What are the major methods of conducting primary research?
The phrase "primary research" simply refers to those sources of information who have first-hand knowledge of the event being discussed, or that reflect one's own collection of data, whether through surveys or other types of research. Within the realm of business, which is specified by the questioner, primary research would involve surveying consumers, distributors (if appropriate), suppliers (if appropriate) or any other component of the business operation, for the purpose of ascertaining what aspects of those operations require improvement.
In an academic context, "primary" research involves going out and interviewing individuals who are actively, or were in the past, involved in the event or chain of events being studied. For example, if a student or researcher is studying policy-making in the government, he or she would want to interview individuals working in the government agency that is the focus of the research, including both high-level and mid-level officials.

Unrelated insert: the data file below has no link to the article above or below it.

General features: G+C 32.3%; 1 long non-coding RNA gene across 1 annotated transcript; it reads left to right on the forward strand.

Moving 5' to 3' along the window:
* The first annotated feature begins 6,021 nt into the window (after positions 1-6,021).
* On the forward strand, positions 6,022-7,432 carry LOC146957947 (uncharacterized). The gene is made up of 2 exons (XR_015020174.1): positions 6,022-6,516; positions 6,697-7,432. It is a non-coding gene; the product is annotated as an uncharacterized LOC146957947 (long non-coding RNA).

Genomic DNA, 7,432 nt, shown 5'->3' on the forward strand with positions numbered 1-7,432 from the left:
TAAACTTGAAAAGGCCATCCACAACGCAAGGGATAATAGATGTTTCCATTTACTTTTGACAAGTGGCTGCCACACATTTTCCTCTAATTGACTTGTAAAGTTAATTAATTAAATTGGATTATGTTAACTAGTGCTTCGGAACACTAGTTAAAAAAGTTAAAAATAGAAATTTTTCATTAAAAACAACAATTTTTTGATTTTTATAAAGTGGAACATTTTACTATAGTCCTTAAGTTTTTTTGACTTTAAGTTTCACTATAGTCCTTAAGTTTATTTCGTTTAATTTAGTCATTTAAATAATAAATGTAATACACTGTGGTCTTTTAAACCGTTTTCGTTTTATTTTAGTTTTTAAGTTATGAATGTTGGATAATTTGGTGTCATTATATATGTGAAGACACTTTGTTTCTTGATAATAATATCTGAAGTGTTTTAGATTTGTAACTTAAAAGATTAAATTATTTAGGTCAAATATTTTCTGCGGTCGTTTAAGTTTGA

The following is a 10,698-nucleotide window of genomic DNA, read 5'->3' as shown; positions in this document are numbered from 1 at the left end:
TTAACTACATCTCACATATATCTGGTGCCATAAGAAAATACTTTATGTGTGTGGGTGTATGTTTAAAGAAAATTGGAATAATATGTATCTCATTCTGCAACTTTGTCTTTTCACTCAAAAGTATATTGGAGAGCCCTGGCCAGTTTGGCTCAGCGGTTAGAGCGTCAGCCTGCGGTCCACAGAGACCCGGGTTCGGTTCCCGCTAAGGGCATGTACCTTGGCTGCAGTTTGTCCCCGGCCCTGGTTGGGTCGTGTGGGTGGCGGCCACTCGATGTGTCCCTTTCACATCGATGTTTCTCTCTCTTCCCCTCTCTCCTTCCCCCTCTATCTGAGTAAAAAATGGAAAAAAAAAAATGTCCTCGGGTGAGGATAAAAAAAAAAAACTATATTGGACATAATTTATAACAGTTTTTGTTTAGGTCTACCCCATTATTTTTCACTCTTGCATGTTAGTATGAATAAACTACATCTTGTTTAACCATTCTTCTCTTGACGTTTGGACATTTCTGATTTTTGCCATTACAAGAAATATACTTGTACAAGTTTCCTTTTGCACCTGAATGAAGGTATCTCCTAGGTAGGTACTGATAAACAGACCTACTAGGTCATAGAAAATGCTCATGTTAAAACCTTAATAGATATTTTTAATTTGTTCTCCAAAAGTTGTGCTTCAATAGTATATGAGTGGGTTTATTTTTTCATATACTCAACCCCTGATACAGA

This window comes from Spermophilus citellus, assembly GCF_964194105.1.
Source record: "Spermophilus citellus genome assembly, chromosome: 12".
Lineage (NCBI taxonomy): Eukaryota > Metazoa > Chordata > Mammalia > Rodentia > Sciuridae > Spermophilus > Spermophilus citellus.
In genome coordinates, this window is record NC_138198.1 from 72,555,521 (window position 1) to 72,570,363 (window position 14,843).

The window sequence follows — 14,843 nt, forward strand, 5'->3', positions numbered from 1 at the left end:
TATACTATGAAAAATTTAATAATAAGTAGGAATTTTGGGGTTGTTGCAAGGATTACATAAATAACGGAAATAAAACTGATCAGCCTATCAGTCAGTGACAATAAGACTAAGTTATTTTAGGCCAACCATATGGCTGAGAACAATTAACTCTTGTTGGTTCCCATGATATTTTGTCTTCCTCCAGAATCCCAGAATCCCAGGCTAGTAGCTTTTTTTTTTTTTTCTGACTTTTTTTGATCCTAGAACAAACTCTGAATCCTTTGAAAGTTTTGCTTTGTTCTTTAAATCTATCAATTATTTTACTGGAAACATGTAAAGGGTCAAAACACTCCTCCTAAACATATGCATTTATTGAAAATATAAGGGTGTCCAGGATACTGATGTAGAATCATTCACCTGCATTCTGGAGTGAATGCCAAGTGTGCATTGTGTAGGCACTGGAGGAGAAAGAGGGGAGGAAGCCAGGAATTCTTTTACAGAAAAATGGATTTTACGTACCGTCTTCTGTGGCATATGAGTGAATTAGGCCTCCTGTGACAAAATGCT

In the physical sciences, "primary" research involves actually performing experiements oneself, rather than relying on someone else's findings.
Primary research is distinguished from secondary research by its emphasis on personal observation, rather than what one reads about in books or articles.